PSN’s Down, Deal With It

In the wake of the PSN shutting down, a lot of gamers have an unwarranted sense of entitlement.

Erik Norrisby Erik Norris


In the wake of the recent PlayStation Network shutdown (see the latest here) I’ve been reading a lot of outrage across the web from gamers crying out for immediate reimbursement/compensation from Sony. This comes from not only the gamers who frequent website forums, but also from professional gaming journalists who have diligently written editorials for major commercial websites demanding Sony “make it up to them” over the PSN being down for a few days. I’m sorry, where did this obnoxious sense of entitlement come from?

Yes, the PSN being down when Portal 2, Mortal Kombat and SOCOM 4 release is unfortunate. But did you stop to think that Sony pulled this last-ditch effort to keep your personal, sensitive information out of the hands of the hackers that seem to have no trouble breaking through Sony’s defenses? I’m not saying that we should be down on our hands and knees worshipping Sony over their bravery to pull such a drastic stunt, but Christ, we shouldn’t be shouting for heads to roll either.

Firstly, for the majority of PSN users the service is free. You pay no monthly or annual cost and you get to enjoy everything the service offers, be it demos, videos, and, of course, online multiplayer when applicable. When the PSN goes down, whether for maintenance or in a case like this, it’s no skin off your back. Yes, you miss out on playing Portal 2’s fantastic co-op, but so what? You can find something else to do for a few days. Portal 2’s multiplayer isn’t going anywhere. This isn’t a circus that’s only in town for a few days where you might miss out on that chance to have the scary clown touch you inappropriately on the knee cap. You won’t find more hardcore gamers than the guys that write about the industry here at Crave, yet we’re not pulling out our mini Kevin Butler voodoo dolls (yes, we have those) and stabbing them over and over because we can’t play Portal 2 online right now.

As for the PlayStation Plus subscribers, those folks are losing out in this scenario. They pay an annual premium for Sony’s premiere treatment and, as of right now, they can’t take advantage of it. That sucks, no doubt. However, let’s be serious, Sony will make it up to you (as well as everyone else most likely) through a free game download or something. And that should be enough, as long as you’re not an asshole. They’re not going to fix the problem and then issue a general “Sorry guys.” Sony will make every effort to keep you as a happy customer after all is said and done. They would be moronic not to. But again, that’s not really the point.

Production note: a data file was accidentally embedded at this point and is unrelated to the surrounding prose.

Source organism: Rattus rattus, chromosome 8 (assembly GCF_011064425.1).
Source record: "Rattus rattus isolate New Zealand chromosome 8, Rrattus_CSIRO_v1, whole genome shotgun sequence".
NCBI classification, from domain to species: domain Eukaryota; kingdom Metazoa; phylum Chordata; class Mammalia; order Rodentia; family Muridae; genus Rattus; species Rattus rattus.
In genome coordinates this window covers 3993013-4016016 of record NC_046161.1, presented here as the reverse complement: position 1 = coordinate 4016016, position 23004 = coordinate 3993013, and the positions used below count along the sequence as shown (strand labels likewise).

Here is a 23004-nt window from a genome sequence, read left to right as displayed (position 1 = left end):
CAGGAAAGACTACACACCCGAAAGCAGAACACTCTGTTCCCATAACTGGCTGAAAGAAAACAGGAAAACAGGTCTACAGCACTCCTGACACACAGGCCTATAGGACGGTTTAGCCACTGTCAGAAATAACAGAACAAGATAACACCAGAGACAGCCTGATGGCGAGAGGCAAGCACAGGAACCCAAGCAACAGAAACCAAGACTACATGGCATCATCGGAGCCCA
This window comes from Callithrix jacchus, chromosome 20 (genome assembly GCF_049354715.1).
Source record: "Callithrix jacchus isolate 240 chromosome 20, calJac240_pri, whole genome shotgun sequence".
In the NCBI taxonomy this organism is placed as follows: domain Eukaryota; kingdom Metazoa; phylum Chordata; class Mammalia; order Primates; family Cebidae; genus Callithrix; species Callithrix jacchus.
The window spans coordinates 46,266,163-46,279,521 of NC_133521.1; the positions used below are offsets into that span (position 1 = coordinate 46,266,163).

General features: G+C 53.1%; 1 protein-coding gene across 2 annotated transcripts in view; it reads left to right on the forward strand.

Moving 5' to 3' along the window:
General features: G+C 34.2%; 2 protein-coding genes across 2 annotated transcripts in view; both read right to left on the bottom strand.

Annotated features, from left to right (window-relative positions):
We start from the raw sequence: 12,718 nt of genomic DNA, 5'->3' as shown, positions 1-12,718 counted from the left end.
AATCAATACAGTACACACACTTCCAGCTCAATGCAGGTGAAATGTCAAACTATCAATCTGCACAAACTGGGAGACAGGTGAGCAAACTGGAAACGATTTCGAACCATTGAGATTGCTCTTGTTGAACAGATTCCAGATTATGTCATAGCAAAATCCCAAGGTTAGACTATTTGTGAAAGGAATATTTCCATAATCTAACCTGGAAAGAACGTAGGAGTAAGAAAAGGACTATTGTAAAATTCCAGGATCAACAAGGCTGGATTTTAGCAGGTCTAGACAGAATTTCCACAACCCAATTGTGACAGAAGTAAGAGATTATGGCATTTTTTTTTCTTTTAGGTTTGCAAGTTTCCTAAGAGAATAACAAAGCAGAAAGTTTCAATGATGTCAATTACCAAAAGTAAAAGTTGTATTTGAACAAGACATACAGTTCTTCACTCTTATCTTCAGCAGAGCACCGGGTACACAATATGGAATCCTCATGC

The point is that somewhere along the line gamers, and gaming journalists apparently, got an entitlement complex and are already making demands for “answers” and compensation from Sony. Protecting your identity and credit card information is not enough justification for Sony to do what they did? People, get off your high horse. This kind of behavior is to be expected from forum users (not all of them of course), but I honestly did not expect it from my professional peers. I won’t call out specific publications (you don’t even have to look hard to find them), but these editorials being published are literally just there to exploit traffic from similarly-angry gamers by creating a lobby for everyone to “Rabble, Rabble, Rabble” in with their pitchforks and torches drawn. It’s sad, really. As the saying goes, “Don’t feed the trolls.” So, thanks, for completely ignoring that one.

To reiterate, in the end Sony had few options: they could have left the PSN running at risk of more “external intrusions” so people could go about enjoying games like Portal 2 and Mortal Kombat over this long weekend unbeknownst to the security threat; or, they could shut down the PSN to completely iron out the problem, tell people in the simplest of terms what’s happening, and unfortunately leave gamers with an online gaming inconvenience. They chose the latter, obviously, but it’s clearly the more sensible option… for everyone.

And that’s where I’ll leave my soapbox rant. If you don’t agree with anything I said here, sound off below. But keep the discussion healthy please!

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